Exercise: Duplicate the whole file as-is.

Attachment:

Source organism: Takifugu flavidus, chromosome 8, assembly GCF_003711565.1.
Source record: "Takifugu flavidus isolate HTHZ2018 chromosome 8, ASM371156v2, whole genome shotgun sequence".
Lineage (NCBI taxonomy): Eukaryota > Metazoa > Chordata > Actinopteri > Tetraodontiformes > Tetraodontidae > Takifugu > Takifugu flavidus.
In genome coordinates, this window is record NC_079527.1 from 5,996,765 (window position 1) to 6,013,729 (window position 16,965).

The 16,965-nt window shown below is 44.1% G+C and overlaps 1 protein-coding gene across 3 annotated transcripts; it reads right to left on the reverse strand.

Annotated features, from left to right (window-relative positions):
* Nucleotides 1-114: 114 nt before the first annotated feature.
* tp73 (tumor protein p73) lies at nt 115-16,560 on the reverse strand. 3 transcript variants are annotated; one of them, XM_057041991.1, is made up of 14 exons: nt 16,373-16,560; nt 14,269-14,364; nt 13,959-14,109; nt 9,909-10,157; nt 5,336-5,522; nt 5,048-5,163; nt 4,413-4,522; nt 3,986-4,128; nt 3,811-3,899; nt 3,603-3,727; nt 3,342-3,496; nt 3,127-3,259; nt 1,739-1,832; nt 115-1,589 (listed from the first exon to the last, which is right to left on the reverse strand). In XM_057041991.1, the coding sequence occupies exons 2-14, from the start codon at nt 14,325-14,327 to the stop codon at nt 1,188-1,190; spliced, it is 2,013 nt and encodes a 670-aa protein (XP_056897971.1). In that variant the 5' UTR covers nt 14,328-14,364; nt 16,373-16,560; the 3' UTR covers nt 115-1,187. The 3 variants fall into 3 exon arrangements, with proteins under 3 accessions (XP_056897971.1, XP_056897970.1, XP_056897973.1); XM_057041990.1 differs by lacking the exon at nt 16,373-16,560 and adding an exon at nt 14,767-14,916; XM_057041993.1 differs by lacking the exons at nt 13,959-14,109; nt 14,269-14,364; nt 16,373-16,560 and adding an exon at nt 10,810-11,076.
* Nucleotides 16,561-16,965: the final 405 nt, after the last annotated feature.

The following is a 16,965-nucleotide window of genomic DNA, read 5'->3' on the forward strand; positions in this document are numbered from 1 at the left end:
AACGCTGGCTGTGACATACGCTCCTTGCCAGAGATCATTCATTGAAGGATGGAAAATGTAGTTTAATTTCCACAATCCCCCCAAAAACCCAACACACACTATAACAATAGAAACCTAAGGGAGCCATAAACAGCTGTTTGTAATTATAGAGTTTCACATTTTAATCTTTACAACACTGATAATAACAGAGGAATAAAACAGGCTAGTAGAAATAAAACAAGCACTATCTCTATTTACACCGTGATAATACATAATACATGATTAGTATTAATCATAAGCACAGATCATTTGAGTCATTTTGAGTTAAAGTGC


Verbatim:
Source organism: Takifugu flavidus, chromosome 8, assembly GCF_003711565.1.
Source record: "Takifugu flavidus isolate HTHZ2018 chromosome 8, ASM371156v2, whole genome shotgun sequence".
Lineage (NCBI taxonomy): Eukaryota > Metazoa > Chordata > Actinopteri > Tetraodontiformes > Tetraodontidae > Takifugu > Takifugu flavidus.
In genome coordinates, this window is record NC_079527.1 from 5,996,765 (window position 1) to 6,013,729 (window position 16,965).

The 16,965-nt window shown below is 44.1% G+C and overlaps 1 protein-coding gene across 3 annotated transcripts; it reads right to left on the reverse strand.

Annotated features, from left to right (window-relative positions):
* Nucleotides 1-114: 114 nt before the first annotated feature.
* tp73 (tumor protein p73) lies at nt 115-16,560 on the reverse strand. 3 transcript variants are annotated; one of them, XM_057041991.1, is made up of 14 exons: nt 16,373-16,560; nt 14,269-14,364; nt 13,959-14,109; nt 9,909-10,157; nt 5,336-5,522; nt 5,048-5,163; nt 4,413-4,522; nt 3,986-4,128; nt 3,811-3,899; nt 3,603-3,727; nt 3,342-3,496; nt 3,127-3,259; nt 1,739-1,832; nt 115-1,589 (listed from the first exon to the last, which is right to left on the reverse strand). In XM_057041991.1, the coding sequence occupies exons 2-14, from the start codon at nt 14,325-14,327 to the stop codon at nt 1,188-1,190; spliced, it is 2,013 nt and encodes a 670-aa protein (XP_056897971.1). In that variant the 5' UTR covers nt 14,328-14,364; nt 16,373-16,560; the 3' UTR covers nt 115-1,187. The 3 variants fall into 3 exon arrangements, with proteins under 3 accessions (XP_056897971.1, XP_056897970.1, XP_056897973.1); XM_057041990.1 differs by lacking the exon at nt 16,373-16,560 and adding an exon at nt 14,767-14,916; XM_057041993.1 differs by lacking the exons at nt 13,959-14,109; nt 14,269-14,364; nt 16,373-16,560 and adding an exon at nt 10,810-11,076.
* Nucleotides 16,561-16,965: the final 405 nt, after the last annotated feature.

The following is a 16,965-nucleotide window of genomic DNA, read 5'->3' on the forward strand; positions in this document are numbered from 1 at the left end:
AACGCTGGCTGTGACATACGCTCCTTGCCAGAGATCATTCATTGAAGGATGGAAAATGTAGTTTAATTTCCACAATCCCCCCAAAAACCCAACACACACTATAACAATAGAAACCTAAGGGAGCCATAAACAGCTGTTTGTAATTATAGAGTTTCACATTTTAATCTTTACAACACTGATAATAACAGAGGAATAAAACAGGCTAGTAGAAATAAAACAAGCACTATCTCTATTTACACCGTGATAATACATAATACATGATTAGTATTAATCATAAGCACAGATCATTTGAGTCATTTTGAGTTAAAGTGC